Flood danger recedes along Susquehanna

Port Deposit breathes easier

bodies of 2 teens found in Frederick County

'It could have been far, far worse'

Storm's Aftermath

Port Deposit


With a second day of sunshine and water levels along the Susquehanna River peaking before dinnertime, Maryland appeared to be on the way to recovery yesterday from this week's torrential rains and flooding.

Operators of Conowingo Dam, who expected to open enough floodgates to trigger a voluntary evacuation in the riverfront town of Port Deposit, instead saw the Susquehanna calming, and there was hope that the water would begin to recede overnight.

"People will sleep a little easier knowing the worst is over," said Port Deposit's deputy mayor, Kerry Abrams.

In Montgomery County, meanwhile, about 2,200 people who had been evacuated from their homes near the leaking earthen dam at Lake Needwood were told late last night that it was safe to return.

In Frederick County, searchers found the bodies of two teenage boys who apparently drowned in Little Pipe Creek after leaving their homes to watch rising waters. That brought to six the number of Maryland deaths blamed on the rains and flooding.

Maryland's congressional delegation asked the Bush administration for assistance, requesting help from federal agriculture and small-business agencies, and from the Army Corps of Engineers to deal with the damage.

Among the last in Maryland to feel the effects of the heavy rain were a handful of Port Deposit residents whose backyards were submerged under nearly 3 feet of water yesterday afternoon.

Lloyd "Eddie" Quinn, 16, and friend Eric Kuhs, 15, are used to venturing over a set of railroad tracks and climbing into the Susquehanna to swim on hot days. But yesterday, the river came to them, gushing through a railroad underpass and into Quinn's backyard.

"We have a slight problem," Quinn, standing waist-deep in water, told his aunt. He and Kuhs worked to recover as many items as possible from a backyard storage room - a keyboard, a light-up picture of the Virgin Mary and several porcelain vases.

The Quinns and their neighbors experience such flooding several times a year, they said, but not typically in June.

Rumors about dam

Rumors about how many of Conowingo's 53 floodgates might be opened were the talk of the town, and officials kept residents informed by handing out fliers door to door with updates.

About 4 p.m., officials said the river was cresting as 24 gates were open; 26 would bring a warning siren for a voluntary evacuation below the dam.

The water inched high enough to close a four-mile stretch of Route 222 and prompted the evacuation of a half-dozen homes. A handwritten sign jokingly said "Swim at risk $1.00" in a flooded downtown parking lot that had been dubbed the "Port Pool."

Some blamed the hydroelectric dam's operator, Exelon Power, for the surge in water.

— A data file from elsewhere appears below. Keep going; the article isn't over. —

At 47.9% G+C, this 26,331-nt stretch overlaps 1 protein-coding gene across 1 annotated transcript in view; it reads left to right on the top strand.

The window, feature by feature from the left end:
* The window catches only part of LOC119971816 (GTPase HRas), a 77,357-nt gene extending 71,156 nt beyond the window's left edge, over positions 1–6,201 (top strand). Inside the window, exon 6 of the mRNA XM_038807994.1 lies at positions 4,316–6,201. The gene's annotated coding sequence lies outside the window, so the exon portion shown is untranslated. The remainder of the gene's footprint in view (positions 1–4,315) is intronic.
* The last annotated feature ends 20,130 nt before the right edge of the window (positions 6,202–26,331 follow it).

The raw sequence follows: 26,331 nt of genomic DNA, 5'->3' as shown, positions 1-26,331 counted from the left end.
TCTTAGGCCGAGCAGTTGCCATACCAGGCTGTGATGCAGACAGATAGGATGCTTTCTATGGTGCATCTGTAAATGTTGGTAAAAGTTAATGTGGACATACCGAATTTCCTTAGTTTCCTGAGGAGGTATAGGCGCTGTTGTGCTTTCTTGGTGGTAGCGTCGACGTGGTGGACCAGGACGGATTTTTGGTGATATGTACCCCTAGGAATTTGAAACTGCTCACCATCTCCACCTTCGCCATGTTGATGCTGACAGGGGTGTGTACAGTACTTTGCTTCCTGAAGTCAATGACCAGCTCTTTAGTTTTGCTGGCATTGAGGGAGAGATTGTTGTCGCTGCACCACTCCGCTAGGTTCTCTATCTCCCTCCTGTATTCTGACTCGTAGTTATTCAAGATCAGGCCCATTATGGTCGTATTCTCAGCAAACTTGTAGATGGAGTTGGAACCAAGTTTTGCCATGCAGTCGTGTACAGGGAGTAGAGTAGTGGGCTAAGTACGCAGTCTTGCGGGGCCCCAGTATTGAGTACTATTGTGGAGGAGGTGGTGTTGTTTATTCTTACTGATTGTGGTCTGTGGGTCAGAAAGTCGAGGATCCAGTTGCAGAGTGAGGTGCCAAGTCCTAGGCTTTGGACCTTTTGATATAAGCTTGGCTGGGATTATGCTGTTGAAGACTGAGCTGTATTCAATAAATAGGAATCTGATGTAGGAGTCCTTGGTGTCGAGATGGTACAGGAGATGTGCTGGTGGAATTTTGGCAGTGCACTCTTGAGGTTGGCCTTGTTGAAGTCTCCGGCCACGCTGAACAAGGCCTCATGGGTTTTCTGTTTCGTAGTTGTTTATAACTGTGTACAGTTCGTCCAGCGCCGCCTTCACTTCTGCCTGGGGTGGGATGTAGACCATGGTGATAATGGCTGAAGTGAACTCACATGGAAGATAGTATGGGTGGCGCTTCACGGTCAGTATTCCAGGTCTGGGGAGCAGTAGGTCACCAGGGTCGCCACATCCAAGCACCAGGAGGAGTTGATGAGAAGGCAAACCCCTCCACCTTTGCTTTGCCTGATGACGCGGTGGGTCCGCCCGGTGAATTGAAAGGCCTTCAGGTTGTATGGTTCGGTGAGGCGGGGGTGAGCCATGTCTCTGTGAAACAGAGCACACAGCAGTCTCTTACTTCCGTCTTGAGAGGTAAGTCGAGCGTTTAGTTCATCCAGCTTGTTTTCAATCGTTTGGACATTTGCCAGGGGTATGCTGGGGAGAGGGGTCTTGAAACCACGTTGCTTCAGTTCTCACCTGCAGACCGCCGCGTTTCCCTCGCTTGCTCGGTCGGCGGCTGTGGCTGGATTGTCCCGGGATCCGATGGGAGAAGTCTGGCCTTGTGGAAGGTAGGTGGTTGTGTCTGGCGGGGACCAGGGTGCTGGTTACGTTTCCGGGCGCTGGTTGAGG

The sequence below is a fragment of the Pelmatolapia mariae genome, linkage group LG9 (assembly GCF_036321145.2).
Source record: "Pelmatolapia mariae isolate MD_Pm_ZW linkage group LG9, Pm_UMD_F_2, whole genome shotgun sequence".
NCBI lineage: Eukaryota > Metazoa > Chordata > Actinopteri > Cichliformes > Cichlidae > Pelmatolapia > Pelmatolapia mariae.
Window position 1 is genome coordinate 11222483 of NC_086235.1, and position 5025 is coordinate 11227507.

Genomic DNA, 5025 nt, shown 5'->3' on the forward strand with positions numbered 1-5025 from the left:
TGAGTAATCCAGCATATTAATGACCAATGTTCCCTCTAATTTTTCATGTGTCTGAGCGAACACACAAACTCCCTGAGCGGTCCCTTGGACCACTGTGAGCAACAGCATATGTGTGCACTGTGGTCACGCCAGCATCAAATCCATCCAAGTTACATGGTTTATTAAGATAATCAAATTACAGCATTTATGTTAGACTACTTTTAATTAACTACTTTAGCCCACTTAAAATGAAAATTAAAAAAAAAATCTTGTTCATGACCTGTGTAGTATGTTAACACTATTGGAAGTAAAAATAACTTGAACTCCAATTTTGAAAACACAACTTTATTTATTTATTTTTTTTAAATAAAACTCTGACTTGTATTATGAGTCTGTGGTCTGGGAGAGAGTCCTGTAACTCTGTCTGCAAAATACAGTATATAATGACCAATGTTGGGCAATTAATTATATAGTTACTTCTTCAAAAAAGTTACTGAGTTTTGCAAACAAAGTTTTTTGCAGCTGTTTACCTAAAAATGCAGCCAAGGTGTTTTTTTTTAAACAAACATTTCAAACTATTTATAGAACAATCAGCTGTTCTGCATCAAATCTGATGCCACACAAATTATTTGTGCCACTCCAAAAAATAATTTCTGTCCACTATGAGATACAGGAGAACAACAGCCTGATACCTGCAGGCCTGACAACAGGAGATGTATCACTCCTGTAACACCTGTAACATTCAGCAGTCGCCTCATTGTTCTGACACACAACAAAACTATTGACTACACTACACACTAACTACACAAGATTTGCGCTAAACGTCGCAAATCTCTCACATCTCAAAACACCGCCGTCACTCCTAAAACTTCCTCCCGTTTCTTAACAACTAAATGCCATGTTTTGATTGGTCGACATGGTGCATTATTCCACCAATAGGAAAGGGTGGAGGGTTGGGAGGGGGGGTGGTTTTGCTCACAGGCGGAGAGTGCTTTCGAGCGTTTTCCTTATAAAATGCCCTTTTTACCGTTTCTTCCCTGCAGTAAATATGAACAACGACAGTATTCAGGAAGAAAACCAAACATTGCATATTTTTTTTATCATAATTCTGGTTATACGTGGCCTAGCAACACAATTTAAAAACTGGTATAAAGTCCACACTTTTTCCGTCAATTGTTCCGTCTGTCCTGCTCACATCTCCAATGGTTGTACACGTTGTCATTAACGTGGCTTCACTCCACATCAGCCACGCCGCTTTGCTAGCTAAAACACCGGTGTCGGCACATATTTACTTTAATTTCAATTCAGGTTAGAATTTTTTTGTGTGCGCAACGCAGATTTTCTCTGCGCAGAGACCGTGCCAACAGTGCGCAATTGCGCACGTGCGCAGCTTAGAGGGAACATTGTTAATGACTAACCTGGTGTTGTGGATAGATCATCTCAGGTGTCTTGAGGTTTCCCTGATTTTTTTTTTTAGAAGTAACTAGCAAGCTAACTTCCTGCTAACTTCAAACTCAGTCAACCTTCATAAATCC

From a stone step in his backyard, Donald Poist, 75, a former town mayor, watched as his new $5,000 furnace became submerged and said Exelon should have started a gradual release of water sooner to minimize problems.

"I'm a lifelong resident, and I've always had a problem with the dam. There's a lack of compassion there," Poist said.

A spokesman for Exelon said federal regulations require the company to keep a minimum water level behind the dam.

Cooperation with local officials has improved substantially since 1996, when PECO Energy Corp., which then operated the dam, opened 39 of the gates and sent several feet of icy water flooding into downtown, said Ben Armstrong, an Exelon spokesman.

Boat ramps closed

About four miles downstream, where boaters are expected to gather for an annual Independence Day fireworks celebration in Havre de Grace this weekend, boat ramps in city-owned parks were ordered closed until further notice, and Harford County officials advised boaters to stay clear of the upper Chesapeake Bay.

"We're seeing all kinds of debris, including trees, tree trunks and wood," said Harford County emergency planner Linda Ploener. "It's making navigation treacherous."

Soggy conditions were blamed for the spill of 52,000 gallons of raw sewage into a wooded area from a sanitary sewer line in the Constant Friendship section of Abingdon, the latest of several rain-related sewage spills in Central Maryland.

The amount of water seeping from the Lake Needwood Dam near Rockville was not increasing yesterday.

County officials had been concerned about seven leaks that were discovered Tuesday evening in the 45-year-old earthen dam. On Wednesday, workers covered the holes with a gravel blanket, a tarpaulin covered with sand and gravel that they hoped would be heavy enough to prevent the water from seeping though, while engineers tried to find the source of the leaks and come up with a more permanent solution.

At one point, the lake was 22 feet above normal. But a release of water yesterday brought the level down 4 feet, reducing pressure on the dam, county officials said.

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